Curator's Corner

Hispanic Heritage Month: Manuel Manilla

By Karl Cole, posted on Oct 2, 2023

The rich tradition of satiric graphic arts in Latin America reaches back to Mexico in the late 1700s. At that time, caricatures of skeletons (called calavera) were adopted by the satirical press as metaphors for political and clerical corruption and government abuses. The work of Manuel Manilla played a key role in the dissemination of the calavera genre in the late 1800s, when the Mexican Revolution (ca. 1910–1920) was on the horizon. His work and that of José Guadalupe Posada (1856–1931) would nourish many subsequent printmakers, most notably those who formed the Taller de Gráfica Popular (Peoples Graphics Studio) founded in Mexico in 1937. The democratic nature of Mexican printmaking also inspired the Mexican mural movement, most notably the work of Diego Rivera (1886–1957).

Print by Manuel Manilla titled Calavera Bull Fighters (ca. 1895–1899). Four skeletons wearing hats--two playing tambourines and one playing guitar--with a skeleton bull.
Manuel Manilla (1830–1890/1900, Mexico), Calavera Bull Fighters, from the portfolio 330 Original Engravings, ca. 1895–1899. Wood engraving on paper, 11" x 14 7/8" (27.9 x 37.8 cm). © 2023 Brooklyn Museum. (BMA-1574)


Día de los Muertos (Day of the Dead) dates back to the Aztec culture (flourished 1325–1519/1521), who honored their ancestors in a festival that lasted for a week in late July. The event was overseen by the goddess of the dead, Mictēcacihuātl, who was the partner of Mictlāntēcutli, the god of the dead who ruled Mictlān, the lowest level of the underworld. The Roman Catholic Church in Mexico moved the festival to November for All Hallows Day, when the Church honors the dead of a particular community.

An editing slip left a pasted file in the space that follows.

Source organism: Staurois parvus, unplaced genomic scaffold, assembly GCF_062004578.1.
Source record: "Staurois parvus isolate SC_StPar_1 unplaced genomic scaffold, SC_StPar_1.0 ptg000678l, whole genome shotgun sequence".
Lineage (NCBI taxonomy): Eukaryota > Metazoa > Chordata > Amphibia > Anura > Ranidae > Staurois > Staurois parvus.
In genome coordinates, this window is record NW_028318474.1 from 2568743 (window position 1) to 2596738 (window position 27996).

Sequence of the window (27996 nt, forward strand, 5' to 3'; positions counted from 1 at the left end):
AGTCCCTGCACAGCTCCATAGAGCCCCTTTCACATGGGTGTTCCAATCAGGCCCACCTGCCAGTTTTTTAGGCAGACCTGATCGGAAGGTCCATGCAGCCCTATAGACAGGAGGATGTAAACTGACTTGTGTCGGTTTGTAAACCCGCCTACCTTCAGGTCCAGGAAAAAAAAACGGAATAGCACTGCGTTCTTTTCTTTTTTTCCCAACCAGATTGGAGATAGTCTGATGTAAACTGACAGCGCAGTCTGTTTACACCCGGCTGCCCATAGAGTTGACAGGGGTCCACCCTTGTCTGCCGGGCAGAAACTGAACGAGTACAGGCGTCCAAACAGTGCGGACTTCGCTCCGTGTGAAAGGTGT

Viewing death as a normal part of mortal life and not something to be feared, Manilla seized on the idea of exploring both political issues and everyday Mexican life stages with skeletons. The calavera genre was named for the word for “skull.” Like medieval European Dance of Death cycles, Manilla’s prints show every stratum of society encountering death in the form of a skeleton, a symbol of the great leveler of humankind. In Calavera Bull Fighters, Manilla banishes the romantic notion of the “heroic bullfighter.”

Mexico gained independence from Spain in 1822. Because Mexico was dominated by military juntas and dictators in the 1800s, many illustrated journals and broadsides nurtured the flourishing of satirical art. These publications criticized the corrupt government, wealthy aristocracy, and the social abuses of the Church. The most famous cartoons to emerge from this nascent period of the Mexican Revolution were those depicting the calavera. The calavera theme dates back to ancient Mexican societies, which mocked Death and its supposed hold over humanity in yearly rituals.

Little is known about the life of Manilla. He began producing prints in 1882, making approximately 500 engravings in Mexico City. These prints had to do with various elements of the Mexican middle class, including the circus, bullfighting, magic scenes, and the Virgin Mary. An artist of the people who shared their concerns about government corruption, Manilla began to popularize calavera prints in the late 1880s. Originally produced for Día de los Muertos, Manilla conceived of the calavera as proof that all people are equal, no matter what their station in life.